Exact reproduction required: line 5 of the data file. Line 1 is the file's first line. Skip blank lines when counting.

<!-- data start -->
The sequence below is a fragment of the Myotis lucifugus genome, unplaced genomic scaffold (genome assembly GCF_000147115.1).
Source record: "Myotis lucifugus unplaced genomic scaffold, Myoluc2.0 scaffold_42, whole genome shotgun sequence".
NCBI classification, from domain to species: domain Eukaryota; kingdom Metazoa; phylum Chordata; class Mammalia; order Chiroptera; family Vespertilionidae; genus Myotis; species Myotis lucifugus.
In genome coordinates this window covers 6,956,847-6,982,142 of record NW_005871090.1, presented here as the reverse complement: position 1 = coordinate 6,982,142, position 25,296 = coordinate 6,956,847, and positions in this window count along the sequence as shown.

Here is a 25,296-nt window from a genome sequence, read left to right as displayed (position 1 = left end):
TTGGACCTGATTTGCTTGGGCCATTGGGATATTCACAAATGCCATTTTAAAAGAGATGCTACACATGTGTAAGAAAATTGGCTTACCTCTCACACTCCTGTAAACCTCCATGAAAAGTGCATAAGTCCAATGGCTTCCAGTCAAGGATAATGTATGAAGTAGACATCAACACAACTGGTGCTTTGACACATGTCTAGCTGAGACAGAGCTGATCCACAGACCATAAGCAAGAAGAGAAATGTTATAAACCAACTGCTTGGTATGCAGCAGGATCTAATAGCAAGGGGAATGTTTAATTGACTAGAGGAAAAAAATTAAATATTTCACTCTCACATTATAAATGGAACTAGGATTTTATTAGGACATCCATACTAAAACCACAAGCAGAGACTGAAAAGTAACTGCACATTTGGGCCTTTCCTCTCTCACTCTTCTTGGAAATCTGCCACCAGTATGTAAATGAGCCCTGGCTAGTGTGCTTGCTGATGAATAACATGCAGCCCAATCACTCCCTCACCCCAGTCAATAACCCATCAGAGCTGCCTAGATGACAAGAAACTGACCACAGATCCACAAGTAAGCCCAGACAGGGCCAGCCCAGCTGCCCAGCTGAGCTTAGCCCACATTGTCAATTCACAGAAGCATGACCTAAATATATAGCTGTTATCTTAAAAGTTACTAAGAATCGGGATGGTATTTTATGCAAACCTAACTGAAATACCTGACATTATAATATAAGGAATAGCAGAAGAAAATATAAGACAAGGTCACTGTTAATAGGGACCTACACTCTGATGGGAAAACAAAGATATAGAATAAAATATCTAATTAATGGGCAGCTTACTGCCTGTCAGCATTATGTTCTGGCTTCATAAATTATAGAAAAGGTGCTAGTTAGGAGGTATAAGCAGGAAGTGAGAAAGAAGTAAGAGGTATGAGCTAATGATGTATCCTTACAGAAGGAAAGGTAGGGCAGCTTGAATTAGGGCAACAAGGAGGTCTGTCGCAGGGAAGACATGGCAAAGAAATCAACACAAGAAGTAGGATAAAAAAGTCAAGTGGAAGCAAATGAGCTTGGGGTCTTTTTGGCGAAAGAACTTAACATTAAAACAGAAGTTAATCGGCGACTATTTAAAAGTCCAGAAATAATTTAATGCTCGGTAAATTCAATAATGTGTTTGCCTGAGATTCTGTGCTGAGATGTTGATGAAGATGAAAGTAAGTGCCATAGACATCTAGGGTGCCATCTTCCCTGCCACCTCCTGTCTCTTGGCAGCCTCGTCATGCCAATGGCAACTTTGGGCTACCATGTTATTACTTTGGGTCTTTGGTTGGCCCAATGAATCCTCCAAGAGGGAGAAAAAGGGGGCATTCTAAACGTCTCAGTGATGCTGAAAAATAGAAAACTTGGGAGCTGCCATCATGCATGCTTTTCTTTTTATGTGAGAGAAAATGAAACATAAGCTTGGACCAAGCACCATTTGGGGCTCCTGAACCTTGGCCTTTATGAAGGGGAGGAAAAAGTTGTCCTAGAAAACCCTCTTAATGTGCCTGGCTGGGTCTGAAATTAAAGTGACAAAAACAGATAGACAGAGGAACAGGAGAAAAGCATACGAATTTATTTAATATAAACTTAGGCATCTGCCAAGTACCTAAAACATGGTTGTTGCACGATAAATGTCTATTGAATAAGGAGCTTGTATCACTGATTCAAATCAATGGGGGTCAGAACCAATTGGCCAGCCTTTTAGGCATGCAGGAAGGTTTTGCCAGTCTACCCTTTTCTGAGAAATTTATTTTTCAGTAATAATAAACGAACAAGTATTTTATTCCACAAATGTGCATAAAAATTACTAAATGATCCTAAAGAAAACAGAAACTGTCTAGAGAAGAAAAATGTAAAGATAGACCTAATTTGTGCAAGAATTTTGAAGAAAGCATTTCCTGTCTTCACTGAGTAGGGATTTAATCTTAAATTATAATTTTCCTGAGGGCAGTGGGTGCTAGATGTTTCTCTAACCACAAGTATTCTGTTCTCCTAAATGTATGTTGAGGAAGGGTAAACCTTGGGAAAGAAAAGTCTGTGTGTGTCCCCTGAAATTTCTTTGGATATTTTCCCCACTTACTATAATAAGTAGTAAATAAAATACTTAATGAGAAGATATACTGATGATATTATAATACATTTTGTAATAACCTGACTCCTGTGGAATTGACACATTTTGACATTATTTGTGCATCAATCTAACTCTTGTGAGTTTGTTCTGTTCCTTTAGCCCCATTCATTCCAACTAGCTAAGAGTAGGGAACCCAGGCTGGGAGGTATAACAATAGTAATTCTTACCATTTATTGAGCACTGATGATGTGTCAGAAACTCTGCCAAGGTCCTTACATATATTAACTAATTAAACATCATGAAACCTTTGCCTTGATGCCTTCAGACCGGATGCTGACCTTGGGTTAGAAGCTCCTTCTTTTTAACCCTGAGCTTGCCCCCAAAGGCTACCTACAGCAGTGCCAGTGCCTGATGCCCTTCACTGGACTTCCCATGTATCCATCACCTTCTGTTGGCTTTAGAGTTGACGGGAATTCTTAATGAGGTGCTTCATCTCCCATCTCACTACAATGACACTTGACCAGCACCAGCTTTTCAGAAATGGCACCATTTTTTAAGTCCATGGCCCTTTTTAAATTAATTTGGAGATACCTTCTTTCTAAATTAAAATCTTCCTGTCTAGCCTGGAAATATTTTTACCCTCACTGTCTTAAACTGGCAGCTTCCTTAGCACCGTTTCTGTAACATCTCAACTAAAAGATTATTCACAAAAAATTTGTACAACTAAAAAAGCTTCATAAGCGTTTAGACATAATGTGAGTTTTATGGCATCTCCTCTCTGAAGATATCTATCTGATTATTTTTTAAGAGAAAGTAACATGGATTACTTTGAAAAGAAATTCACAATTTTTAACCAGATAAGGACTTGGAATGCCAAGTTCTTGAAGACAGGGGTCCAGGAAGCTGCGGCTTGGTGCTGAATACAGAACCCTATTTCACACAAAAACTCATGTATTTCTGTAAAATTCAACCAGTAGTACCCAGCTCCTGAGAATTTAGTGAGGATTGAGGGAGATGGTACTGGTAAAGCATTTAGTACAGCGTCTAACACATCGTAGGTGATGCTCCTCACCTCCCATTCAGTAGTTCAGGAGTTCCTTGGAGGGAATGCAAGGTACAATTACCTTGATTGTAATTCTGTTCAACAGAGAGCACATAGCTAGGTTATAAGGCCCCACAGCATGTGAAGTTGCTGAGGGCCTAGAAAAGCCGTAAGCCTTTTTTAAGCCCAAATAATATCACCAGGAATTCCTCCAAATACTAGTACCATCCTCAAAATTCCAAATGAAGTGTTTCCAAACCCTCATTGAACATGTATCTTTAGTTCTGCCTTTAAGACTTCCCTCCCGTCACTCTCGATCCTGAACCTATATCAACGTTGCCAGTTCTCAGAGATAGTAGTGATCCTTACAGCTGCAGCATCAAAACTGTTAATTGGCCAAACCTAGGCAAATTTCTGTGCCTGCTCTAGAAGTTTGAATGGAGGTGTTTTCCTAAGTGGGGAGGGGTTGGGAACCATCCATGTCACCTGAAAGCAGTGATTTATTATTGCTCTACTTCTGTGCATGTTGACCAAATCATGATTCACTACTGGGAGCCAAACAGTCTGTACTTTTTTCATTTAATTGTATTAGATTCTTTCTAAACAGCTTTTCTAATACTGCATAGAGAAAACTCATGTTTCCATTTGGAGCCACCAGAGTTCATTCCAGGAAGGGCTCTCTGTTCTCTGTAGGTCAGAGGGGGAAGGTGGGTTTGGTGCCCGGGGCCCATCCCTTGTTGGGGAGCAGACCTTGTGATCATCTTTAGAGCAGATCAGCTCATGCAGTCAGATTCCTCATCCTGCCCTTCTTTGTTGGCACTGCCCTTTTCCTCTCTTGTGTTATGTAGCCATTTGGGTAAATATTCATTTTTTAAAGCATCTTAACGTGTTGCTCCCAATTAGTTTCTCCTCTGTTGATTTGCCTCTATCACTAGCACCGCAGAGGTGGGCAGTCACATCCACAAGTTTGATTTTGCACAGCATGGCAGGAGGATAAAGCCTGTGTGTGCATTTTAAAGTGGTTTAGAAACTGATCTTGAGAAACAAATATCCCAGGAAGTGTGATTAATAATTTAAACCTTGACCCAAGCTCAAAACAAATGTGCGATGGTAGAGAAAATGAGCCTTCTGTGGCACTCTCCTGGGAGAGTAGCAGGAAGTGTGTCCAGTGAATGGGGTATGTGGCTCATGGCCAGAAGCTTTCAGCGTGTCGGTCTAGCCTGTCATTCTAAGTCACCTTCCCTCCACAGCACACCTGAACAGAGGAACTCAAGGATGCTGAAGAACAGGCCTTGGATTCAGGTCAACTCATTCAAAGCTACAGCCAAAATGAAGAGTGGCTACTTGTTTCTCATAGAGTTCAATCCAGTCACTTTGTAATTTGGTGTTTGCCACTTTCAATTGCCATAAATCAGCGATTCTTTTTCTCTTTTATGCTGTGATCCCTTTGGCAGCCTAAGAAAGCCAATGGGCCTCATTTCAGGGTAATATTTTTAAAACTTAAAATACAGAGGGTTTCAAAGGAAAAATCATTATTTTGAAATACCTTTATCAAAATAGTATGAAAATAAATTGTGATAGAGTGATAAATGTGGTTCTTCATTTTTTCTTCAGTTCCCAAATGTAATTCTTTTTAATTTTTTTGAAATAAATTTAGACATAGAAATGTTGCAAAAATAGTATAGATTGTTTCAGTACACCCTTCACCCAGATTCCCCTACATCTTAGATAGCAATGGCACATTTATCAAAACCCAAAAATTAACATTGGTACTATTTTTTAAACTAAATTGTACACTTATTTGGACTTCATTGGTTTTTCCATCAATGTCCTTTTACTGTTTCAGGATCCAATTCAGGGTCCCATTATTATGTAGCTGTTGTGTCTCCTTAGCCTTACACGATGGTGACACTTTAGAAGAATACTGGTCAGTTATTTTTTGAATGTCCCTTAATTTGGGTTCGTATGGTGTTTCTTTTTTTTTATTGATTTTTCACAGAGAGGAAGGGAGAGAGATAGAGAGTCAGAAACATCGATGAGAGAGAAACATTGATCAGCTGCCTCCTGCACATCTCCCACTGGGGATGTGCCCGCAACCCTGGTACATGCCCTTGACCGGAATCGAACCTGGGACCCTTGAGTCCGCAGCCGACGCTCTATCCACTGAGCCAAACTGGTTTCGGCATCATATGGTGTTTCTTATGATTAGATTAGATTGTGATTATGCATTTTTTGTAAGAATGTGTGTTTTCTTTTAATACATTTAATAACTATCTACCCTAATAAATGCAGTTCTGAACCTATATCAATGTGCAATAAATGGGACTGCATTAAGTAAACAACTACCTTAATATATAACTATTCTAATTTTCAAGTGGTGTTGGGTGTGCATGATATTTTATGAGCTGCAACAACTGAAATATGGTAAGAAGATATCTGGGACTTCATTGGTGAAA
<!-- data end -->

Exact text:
Here is a 25,296-nt window from a genome sequence, read left to right as displayed (position 1 = left end):